The Chancellor says the “warning signals” about the economic damage sparked by Brexit must be heeded, after some Tory MPs attacked the forecasts as nonsense.
Philip Hammond insisted he was right to be gloomy about “a slightly more rainy day” to come, because of the huge uncertainties created by EU withdrawal.
In post-Autumn Statement interviews, the Chancellor defended his decision to plan for a slowdown – also referring to the “headwinds” threatening the country.
The comments came as pro-Brexit Conservative MPs and newspapers launched a furious onslaught on the independent Office for Budget Responsibility (OBR) for its economic forecasts.
Iain Duncan Smith, the former Cabinet minister accused the OBR of putting out “another utter doom and gloom scenario”, on the back of past failures.
He said: “The key thing is that the OBR has been wrong in every single forecast they've made so far. On the deficit, on growth, on jobs, they've pretty much been wrong on everything.”
And another former minister, John Redwood, said: “Their forecast is too low, their borrowing forecast is too high, and we will get good access to the single market once we are out of the EU.”
In his Autumn Statement, Mr Hammond himself blamed Brexit for wiping out 2.4 per cent of economic growth expected by 2020.
He revealed that Britain will borrow an extra £122bn by 2022 – of which almost £58.7bn is a “black hole” opened up directly because of the uncertainty created by EU withdrawal.
And debt as a proportion of GDP is forecast to reach 90.2 per cent in the year 2017-18, spiralling close to £2trillion.
Asked if the OBR was wrongly mired in gloom, Mr Hammond hit back, telling BBC Radio 4’s Today programme: “What we should do is we should look at what the report is projecting.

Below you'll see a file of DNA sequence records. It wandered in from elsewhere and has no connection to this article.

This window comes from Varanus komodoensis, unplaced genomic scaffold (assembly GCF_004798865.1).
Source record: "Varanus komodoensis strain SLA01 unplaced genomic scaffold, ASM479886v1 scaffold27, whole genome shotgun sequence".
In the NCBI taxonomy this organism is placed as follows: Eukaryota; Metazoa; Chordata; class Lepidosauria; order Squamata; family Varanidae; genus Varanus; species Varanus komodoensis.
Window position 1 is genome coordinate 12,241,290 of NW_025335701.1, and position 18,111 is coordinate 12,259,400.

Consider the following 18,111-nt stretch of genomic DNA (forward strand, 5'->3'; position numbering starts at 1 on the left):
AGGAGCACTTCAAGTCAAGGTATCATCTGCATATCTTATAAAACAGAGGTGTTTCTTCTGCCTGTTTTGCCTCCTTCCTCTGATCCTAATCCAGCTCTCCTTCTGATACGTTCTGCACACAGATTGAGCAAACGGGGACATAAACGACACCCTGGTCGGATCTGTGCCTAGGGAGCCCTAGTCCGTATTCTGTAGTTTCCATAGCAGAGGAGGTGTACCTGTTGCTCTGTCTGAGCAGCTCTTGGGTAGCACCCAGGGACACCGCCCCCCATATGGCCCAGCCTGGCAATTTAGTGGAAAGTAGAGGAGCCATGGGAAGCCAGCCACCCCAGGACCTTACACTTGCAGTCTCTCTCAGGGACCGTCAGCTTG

“We should certainly not ignore that, we should look at it as one of the possible range of outcomes that we need to plan for.”
It was right to put more money aside “for the possibility of a slightly more rainy day next year and the year after, as the OBR suggests. We have now got more fiscal firepower”, he said.
In a separate interview with Sky News, he said: “It makes sense – given the warning signals coming from the OBR report – to keep a little bit of firepower in the locker.
“If there is a slowdown next year, we have got enough capacity to support the economy, to project jobs, to ensure the economy can get through any headwinds it encounters.”
Asked, by the BBC, if the failure to control the nation’s debt was a “moral failing” – as the Conservative 2015 election manifesto stated – Mr Hammond replied: “No.”
He also refused to accept that people will necessarily be poorer next year, because of rising inflation, arguing that depended on whether firms passed on their higher costs.
The Resolution Foundation think-tank is warning that families face harsher austerity than under George Osborne – a couple with two children, where the main earner works full-time on the National Living Wage, is £1,780 worse off overall.